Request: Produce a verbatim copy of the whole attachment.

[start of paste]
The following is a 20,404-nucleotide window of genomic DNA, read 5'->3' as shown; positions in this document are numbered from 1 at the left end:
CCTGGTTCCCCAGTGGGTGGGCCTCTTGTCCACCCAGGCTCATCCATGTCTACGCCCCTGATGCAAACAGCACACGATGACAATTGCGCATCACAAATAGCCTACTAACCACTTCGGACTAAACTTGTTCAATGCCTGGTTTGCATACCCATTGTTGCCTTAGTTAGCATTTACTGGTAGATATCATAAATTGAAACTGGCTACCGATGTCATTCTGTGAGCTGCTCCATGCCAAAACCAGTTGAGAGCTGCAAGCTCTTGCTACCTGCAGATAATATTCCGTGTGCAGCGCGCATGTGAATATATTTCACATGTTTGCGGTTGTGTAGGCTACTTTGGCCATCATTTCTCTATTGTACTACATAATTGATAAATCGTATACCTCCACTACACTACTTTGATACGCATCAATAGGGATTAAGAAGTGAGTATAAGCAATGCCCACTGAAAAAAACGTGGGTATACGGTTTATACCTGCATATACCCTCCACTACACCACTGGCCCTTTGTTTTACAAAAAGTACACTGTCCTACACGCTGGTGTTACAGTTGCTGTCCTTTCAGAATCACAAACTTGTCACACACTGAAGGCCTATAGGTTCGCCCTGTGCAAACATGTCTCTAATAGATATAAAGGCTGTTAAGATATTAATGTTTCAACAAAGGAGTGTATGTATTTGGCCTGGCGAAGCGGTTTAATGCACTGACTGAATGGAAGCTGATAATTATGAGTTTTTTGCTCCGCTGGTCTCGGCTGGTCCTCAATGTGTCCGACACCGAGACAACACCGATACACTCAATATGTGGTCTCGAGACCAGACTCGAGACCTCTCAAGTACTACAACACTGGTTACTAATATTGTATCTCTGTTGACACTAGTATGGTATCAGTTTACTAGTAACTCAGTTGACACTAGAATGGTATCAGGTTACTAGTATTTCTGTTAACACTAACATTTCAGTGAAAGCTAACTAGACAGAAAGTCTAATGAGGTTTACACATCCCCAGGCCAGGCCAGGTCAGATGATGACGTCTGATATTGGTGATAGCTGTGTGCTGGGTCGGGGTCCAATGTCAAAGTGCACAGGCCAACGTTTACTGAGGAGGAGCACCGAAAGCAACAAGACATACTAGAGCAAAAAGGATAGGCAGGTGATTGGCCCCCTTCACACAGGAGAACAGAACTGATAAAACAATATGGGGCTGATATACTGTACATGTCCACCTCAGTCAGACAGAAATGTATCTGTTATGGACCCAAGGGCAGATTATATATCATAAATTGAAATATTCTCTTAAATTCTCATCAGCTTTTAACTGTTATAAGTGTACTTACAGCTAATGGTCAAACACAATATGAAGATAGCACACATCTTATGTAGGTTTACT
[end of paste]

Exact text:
The following is a 20,404-nucleotide window of genomic DNA, read 5'->3' as shown; positions in this document are numbered from 1 at the left end:
CCTGGTTCCCCAGTGGGTGGGCCTCTTGTCCACCCAGGCTCATCCATGTCTACGCCCCTGATGCAAACAGCACACGATGACAATTGCGCATCACAAATAGCCTACTAACCACTTCGGACTAAACTTGTTCAATGCCTGGTTTGCATACCCATTGTTGCCTTAGTTAGCATTTACTGGTAGATATCATAAATTGAAACTGGCTACCGATGTCATTCTGTGAGCTGCTCCATGCCAAAACCAGTTGAGAGCTGCAAGCTCTTGCTACCTGCAGATAATATTCCGTGTGCAGCGCGCATGTGAATATATTTCACATGTTTGCGGTTGTGTAGGCTACTTTGGCCATCATTTCTCTATTGTACTACATAATTGATAAATCGTATACCTCCACTACACTACTTTGATACGCATCAATAGGGATTAAGAAGTGAGTATAAGCAATGCCCACTGAAAAAAACGTGGGTATACGGTTTATACCTGCATATACCCTCCACTACACCACTGGCCCTTTGTTTTACAAAAAGTACACTGTCCTACACGCTGGTGTTACAGTTGCTGTCCTTTCAGAATCACAAACTTGTCACACACTGAAGGCCTATAGGTTCGCCCTGTGCAAACATGTCTCTAATAGATATAAAGGCTGTTAAGATATTAATGTTTCAACAAAGGAGTGTATGTATTTGGCCTGGCGAAGCGGTTTAATGCACTGACTGAATGGAAGCTGATAATTATGAGTTTTTTGCTCCGCTGGTCTCGGCTGGTCCTCAATGTGTCCGACACCGAGACAACACCGATACACTCAATATGTGGTCTCGAGACCAGACTCGAGACCTCTCAAGTACTACAACACTGGTTACTAATATTGTATCTCTGTTGACACTAGTATGGTATCAGTTTACTAGTAACTCAGTTGACACTAGAATGGTATCAGGTTACTAGTATTTCTGTTAACACTAACATTTCAGTGAAAGCTAACTAGACAGAAAGTCTAATGAGGTTTACACATCCCCAGGCCAGGCCAGGTCAGATGATGACGTCTGATATTGGTGATAGCTGTGTGCTGGGTCGGGGTCCAATGTCAAAGTGCACAGGCCAACGTTTACTGAGGAGGAGCACCGAAAGCAACAAGACATACTAGAGCAAAAAGGATAGGCAGGTGATTGGCCCCCTTCACACAGGAGAACAGAACTGATAAAACAATATGGGGCTGATATACTGTACATGTCCACCTCAGTCAGACAGAAATGTATCTGTTATGGACCCAAGGGCAGATTATATATCATAAATTGAAATATTCTCTTAAATTCTCATCAGCTTTTAACTGTTATAAGTGTACTTACAGCTAATGGTCAAACACAATATGAAGATAGCACACATCTTATGTAGGTTTACT